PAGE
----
Either of those two could provide charming opportunities now hidden by magic casements, opening on the foam of perilous seas, in faery lands forlorn.

    The other Great White Hope must be telecomms, which is behind today’s spiel about broad-banding Britain. In retrospect, I guess history will see the privatising of BT as the great mistake. Not necessarily because of the ownership, but the way the Thatcherites hobbled BT, that rivals would emerge to break the monopoly. In retrospect, only the monolith of BT could have delivered the fibre-optic cables and microwave links that would have got us to network UK already. Pornography financed the present internet. On-demand Coronation Street (and worse) could be doing the same for Net 2.0. Since the bulk of the UK population is so nicely concentrated, it’s only the later stages, taking the resources to the rustics, that’ll cost big.

    All of this suggests to me that, provided the Banks are fixed (and the rustling in the financial undergrowth is beginning to suggest that a whit of confidence is creeping back), the next stage is the odd Grand Projet on the French model, preferably omething to soak up semi-skilled employment. HS2 may yet happen (both main Parties are making approving noises). A national broadband would also fit that bill. The Severn barrage? What’s left after London 2012?

    So long as some idiot doesn’t sell us a Concorde programme or the like, it could still work.

  • Harry Flashman

    “Pornography financed the present internet”

    Completely and entirely off the subject and with apologies to the thread but that comment brought to mind an interesting story I was once told by a man in a pub (of course), readers of a gentle disposition and children might like to leave the room at this point.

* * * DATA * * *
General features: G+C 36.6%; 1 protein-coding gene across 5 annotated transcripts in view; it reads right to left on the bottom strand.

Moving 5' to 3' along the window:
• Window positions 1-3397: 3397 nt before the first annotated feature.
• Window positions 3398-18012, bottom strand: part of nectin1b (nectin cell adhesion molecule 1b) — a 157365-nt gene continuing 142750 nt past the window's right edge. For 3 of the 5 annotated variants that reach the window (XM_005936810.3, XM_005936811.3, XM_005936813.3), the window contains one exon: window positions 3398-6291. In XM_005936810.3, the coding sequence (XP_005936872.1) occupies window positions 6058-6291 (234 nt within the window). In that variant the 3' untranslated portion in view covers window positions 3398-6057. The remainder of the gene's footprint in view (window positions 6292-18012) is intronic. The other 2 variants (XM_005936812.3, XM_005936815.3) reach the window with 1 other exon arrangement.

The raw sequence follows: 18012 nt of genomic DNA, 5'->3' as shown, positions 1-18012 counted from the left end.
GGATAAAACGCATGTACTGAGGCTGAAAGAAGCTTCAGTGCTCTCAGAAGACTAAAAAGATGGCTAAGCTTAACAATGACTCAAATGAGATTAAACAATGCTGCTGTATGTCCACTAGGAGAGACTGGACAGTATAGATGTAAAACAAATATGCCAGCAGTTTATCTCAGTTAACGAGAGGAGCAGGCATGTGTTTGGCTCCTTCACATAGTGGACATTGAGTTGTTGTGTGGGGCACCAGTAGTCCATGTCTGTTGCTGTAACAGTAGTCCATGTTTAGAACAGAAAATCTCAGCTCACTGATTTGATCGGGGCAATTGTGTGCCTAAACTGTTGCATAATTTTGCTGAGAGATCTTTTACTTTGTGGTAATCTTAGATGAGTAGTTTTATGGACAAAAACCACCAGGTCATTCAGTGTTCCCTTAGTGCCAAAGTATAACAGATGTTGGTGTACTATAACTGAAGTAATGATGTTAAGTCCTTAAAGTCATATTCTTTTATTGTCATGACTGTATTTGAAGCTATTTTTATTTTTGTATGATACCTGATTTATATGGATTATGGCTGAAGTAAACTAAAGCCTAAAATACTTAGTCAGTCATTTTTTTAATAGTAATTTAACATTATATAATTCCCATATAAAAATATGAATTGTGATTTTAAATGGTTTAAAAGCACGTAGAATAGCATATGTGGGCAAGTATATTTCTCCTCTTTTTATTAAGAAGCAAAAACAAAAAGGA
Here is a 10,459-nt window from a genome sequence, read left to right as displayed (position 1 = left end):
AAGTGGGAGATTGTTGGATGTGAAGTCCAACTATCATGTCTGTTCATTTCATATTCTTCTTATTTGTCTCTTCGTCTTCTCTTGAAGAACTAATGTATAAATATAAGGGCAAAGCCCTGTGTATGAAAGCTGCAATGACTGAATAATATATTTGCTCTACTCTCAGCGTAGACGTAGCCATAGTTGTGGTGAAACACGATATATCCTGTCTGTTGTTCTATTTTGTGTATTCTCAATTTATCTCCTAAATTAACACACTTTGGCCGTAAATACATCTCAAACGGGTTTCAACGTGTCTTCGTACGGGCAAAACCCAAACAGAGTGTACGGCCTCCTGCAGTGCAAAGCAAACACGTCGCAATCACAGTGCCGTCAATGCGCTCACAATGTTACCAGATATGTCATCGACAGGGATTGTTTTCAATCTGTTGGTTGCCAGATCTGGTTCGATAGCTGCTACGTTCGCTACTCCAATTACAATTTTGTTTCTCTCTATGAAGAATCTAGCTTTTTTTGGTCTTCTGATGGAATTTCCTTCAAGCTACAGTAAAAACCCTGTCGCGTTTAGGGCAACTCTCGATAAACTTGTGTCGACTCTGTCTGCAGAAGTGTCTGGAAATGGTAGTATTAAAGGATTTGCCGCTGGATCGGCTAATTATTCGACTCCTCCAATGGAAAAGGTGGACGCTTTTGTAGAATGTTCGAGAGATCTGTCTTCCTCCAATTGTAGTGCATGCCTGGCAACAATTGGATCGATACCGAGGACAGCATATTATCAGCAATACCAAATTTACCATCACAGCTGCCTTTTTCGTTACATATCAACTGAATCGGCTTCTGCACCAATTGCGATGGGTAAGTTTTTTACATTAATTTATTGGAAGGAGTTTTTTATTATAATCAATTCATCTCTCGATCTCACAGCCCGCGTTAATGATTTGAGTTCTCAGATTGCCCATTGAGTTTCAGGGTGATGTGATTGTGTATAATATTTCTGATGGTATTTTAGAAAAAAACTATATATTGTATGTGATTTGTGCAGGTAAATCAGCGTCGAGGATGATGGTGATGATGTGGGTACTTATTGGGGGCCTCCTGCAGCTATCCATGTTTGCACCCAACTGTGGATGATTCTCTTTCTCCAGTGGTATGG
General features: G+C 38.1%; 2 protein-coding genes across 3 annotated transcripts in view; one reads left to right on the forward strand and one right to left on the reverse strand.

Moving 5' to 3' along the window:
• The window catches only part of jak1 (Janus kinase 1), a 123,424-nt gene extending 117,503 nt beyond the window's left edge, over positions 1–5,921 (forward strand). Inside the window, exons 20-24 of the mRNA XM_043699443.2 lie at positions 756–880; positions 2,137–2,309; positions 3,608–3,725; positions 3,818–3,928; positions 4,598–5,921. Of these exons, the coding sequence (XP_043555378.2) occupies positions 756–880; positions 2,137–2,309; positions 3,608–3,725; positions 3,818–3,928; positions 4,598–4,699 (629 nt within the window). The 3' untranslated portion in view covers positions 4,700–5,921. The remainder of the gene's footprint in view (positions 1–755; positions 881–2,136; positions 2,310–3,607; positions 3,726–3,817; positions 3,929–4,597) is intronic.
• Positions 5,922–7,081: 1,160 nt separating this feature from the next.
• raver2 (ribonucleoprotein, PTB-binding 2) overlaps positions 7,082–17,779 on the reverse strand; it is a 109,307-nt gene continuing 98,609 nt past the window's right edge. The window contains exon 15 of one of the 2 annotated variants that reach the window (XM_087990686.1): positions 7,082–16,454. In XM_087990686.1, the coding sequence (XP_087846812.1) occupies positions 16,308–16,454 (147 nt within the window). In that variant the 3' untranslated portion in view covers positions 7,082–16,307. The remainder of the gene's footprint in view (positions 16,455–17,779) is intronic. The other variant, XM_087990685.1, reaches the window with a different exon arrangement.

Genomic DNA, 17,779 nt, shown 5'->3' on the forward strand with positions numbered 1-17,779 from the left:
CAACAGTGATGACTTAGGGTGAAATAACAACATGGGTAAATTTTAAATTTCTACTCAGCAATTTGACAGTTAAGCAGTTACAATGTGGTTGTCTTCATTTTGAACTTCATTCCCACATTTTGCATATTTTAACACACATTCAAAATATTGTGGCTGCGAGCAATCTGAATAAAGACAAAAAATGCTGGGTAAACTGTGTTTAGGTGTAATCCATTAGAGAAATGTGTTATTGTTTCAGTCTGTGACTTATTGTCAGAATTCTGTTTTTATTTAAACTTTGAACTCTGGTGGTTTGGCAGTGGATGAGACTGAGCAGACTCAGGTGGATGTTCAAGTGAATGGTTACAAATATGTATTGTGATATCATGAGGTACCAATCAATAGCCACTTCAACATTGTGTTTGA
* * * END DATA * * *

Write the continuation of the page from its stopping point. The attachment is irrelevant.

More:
Anyway this bloke in a bar was explaining to me that in Victorian era Britain when gentlemen would be out enjoying the convivial pleasures of clubland their good lady wives would be at home looking for some shall we say stimulation. This was provided by calling a doctor to treat the lady’s “hysteria” (from the Latin word for womb) who would visit the patient in her bedchamber and relieve her of her symptoms by means of a discreet massage.

    Anyhoo later in the century there came the advent of electric discreet massagers to provide ladies with the necessary treatment without the necessity of calling a doctor. This development is believed to have been responsible for the initial surge[sic] in the demand for domestic electrification. Thus the massive societal change brought about by electricity was initially driven by the need for self-satisfaction of Victorian ladies.

    Now when this tale was recounted to me I naturally snorted in derision at such a ludicrous idea, my raconteur looked at me and asked me when I bought my first personal computer, I told him about ten years previously, how much did I pay for it? Just short of a thousand pounds. So, he said, when you were a young single man in your twenties you spent the best part of a months wages to buy a pc. At precisely the same time all around the world, young single men just like you were doing the same thing thus ushering in the initial wave in the internet which has now so completely changed the world in which we live.

    What, he asked, was I doing on the computer at that time?

  • Mack

    Dave
    UK exports are now 30% cheaper than they were a year ago. That is a huge advantage to offer in a global market that is forced by a contracting money supply to become more price-conscious.

    True. But for how long? UK wages and savings are now worth 30% less – they can purchase 30% less goods. Foreign currency debts are 30% higher, same currency debts are the same relative to incomes. British business face less pressure to reform & increase efficiencies etc.
    Input costs are now 30% higher. If the problem is wages – then a flexible labour market (make it easy to hire and fire) will drive wages down without effecting savings.

    Having taking a 30% haircut on GDP, exports need to increase by more than that amount to make up the loss, otherwise the depreciation relative to other world currencies and commodoties represents a significant contraction.

    Incidentally, Russian economist Nikolai Kondratiev identified long wave business cycles (all he did was show empirically they existed, though others have postulated reasons why) during which economic growth is either faster or slower and during which commodity prices either rise or fall. The last downward leg of a Kondratiev wave is either coming to an end (or given the commodities boom) just ended.